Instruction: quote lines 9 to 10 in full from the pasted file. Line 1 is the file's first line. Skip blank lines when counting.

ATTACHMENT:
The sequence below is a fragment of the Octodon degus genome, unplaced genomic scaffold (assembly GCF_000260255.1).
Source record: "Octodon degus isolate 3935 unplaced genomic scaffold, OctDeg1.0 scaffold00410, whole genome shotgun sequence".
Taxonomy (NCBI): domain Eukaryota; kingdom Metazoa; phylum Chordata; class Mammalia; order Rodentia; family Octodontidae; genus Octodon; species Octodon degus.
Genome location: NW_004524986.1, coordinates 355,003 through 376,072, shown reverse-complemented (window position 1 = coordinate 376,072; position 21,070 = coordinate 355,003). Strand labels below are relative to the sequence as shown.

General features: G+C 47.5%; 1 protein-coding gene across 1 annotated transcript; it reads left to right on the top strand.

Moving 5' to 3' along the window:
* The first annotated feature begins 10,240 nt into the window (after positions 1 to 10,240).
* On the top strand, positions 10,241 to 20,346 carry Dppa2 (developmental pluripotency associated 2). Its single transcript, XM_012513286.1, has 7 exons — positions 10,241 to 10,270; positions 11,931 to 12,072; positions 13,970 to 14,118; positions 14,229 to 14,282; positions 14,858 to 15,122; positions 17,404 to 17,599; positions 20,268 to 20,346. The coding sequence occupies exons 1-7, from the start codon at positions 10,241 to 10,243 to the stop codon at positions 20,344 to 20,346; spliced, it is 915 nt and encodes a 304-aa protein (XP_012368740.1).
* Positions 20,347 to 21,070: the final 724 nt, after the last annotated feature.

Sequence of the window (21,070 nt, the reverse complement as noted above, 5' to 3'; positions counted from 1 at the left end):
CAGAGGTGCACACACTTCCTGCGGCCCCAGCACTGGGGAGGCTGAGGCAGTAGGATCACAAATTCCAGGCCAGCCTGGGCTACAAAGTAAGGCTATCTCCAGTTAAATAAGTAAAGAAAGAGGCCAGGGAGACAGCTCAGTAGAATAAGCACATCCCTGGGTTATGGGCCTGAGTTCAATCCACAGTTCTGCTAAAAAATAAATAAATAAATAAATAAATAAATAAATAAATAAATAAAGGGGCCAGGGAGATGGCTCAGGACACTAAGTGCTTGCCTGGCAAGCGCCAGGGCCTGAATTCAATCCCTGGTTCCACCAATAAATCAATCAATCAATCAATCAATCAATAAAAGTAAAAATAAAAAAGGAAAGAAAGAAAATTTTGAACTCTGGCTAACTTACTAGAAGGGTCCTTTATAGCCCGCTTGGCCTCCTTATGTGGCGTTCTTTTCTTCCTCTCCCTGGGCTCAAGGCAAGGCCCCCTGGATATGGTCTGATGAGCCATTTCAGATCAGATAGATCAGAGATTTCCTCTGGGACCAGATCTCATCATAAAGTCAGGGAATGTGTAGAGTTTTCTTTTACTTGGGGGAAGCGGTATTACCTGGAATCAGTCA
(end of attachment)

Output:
* Positions 20,347 to 21,070: the final 724 nt, after the last annotated feature.

Sequence of the window (21,070 nt, the reverse complement as noted above, 5' to 3'; positions counted from 1 at the left end):